The National Football League and the NCAA on Thursday announced a partnership to help middle and high school students better understand the pathways to playing college football.
As part of the NFL's Play Football initiative, the NCAA Eligibility Center will work to educate students on the benefits, process, and health and safety requirements to reach the playing field at the Division I or Division II levels.
As part of the NFL's community engagement programs sponsored by each of the league's 32 teams, this collaborative effort — titled "Get in the Game!" — will provide information and experience to students interested in participating in all levels of football, from youth leagues to the NFL. Through various community events, the Eligibility Center will work with the NFL to provide online, on-site and interactive resources on the importance of education and good study habits. The information will be available to students as they progress through their middle school and high school years to ensure they have the opportunity to explore and discover the fun and benefits of playing football.
This collaboration between the NCAA, the NFL's Play Football initiative and all 32 teams can benefit over 3 million middle and high school students in the United States who participate annually in tackle and flag football.
"We are excited to collaborate with the NCAA to provide the best educational resources to our youth and high school student-athletes," said Roman Oben, NFL vice president of football development. "This collaboration ensures players at all levels are well equipped with the information that they need to succeed on and off the field. We want to see student-athletes achieve their goals."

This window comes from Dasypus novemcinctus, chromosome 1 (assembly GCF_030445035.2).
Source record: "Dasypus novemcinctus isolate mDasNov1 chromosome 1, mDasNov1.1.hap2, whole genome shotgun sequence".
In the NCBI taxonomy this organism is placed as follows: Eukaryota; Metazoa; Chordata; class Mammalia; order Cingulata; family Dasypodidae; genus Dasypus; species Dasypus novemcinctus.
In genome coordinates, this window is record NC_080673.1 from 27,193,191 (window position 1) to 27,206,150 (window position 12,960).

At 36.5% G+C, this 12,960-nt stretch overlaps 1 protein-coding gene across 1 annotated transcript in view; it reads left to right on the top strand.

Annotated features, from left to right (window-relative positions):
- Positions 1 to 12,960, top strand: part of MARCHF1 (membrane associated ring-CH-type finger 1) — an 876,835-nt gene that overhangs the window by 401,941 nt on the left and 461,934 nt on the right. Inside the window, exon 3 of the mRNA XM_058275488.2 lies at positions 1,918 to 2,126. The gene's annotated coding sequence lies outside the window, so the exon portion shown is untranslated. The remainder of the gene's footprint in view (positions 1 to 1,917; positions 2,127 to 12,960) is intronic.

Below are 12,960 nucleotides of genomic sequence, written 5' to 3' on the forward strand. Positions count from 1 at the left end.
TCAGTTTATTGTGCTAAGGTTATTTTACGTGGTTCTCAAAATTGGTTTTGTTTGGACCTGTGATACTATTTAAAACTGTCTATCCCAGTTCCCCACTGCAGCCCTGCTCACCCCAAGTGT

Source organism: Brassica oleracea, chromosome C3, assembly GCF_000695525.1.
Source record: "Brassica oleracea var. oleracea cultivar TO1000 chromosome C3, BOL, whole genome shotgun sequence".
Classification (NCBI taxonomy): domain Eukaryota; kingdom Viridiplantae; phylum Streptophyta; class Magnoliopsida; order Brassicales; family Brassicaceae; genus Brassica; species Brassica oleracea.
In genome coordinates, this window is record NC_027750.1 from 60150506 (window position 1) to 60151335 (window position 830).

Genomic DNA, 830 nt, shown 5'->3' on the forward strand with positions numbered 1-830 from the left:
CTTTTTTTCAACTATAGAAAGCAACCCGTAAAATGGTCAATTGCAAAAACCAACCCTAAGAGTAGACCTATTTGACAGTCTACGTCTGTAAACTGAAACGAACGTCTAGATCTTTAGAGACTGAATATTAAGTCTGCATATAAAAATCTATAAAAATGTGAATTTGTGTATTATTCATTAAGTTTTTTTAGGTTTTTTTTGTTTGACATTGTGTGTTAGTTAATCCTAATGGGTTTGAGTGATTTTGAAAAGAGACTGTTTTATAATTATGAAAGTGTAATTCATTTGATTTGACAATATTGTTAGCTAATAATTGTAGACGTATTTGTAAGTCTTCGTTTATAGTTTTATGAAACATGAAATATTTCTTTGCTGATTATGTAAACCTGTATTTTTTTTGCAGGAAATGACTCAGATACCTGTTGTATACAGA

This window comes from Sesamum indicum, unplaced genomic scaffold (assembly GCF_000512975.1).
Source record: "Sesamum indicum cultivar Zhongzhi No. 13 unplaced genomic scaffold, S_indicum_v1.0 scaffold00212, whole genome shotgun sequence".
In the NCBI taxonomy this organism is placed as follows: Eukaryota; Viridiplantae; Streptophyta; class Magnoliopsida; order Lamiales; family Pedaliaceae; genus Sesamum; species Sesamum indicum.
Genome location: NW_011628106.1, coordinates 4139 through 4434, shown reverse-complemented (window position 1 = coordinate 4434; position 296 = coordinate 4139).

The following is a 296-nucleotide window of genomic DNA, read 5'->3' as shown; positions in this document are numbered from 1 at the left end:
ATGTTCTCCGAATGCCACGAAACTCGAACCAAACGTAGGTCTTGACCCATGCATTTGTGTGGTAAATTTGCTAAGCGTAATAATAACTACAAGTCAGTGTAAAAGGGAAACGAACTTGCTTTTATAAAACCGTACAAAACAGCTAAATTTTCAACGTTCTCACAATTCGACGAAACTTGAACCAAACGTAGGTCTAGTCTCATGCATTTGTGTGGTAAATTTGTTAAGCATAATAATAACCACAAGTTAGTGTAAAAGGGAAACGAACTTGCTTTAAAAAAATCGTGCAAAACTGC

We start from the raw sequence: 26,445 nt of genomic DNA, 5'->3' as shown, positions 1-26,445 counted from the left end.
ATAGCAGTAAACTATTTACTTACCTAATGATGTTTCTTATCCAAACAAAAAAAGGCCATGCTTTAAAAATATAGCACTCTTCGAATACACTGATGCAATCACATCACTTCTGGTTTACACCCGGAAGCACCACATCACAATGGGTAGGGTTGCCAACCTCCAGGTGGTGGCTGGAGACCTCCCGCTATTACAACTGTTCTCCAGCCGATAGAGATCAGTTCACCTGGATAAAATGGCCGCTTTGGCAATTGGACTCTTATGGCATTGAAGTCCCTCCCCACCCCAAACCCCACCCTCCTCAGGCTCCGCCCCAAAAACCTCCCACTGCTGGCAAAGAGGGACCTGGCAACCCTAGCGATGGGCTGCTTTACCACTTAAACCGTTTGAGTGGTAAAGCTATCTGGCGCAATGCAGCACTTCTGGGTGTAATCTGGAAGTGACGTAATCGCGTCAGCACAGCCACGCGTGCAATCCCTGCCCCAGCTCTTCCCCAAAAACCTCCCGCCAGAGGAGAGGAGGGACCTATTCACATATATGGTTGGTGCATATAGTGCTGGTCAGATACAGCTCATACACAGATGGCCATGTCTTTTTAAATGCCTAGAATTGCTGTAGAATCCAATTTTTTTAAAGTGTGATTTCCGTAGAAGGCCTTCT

Each year, the Eligibility Center reaches nearly 8 million high school student-athletes. Of those, over 25,000 high school students are certified to play football at the Division I or II levels.
"Our partnership with the NFL's Play Football initiative and the NFL teams' community engagement programs is a win all around. Through collaboration at these events, we will reach students interested in playing at the collegiate level even sooner, emphasizing the importance of their performance in the classroom as well as on the field," said Mike Massa, managing director of external affairs for the Eligibility Center. "Because academic performance starting in ninth grade counts toward NCAA academic certification, ensuring that students and their families understand academic requirements is key to making informed decisions as they pursue the dream of a college degree while playing football."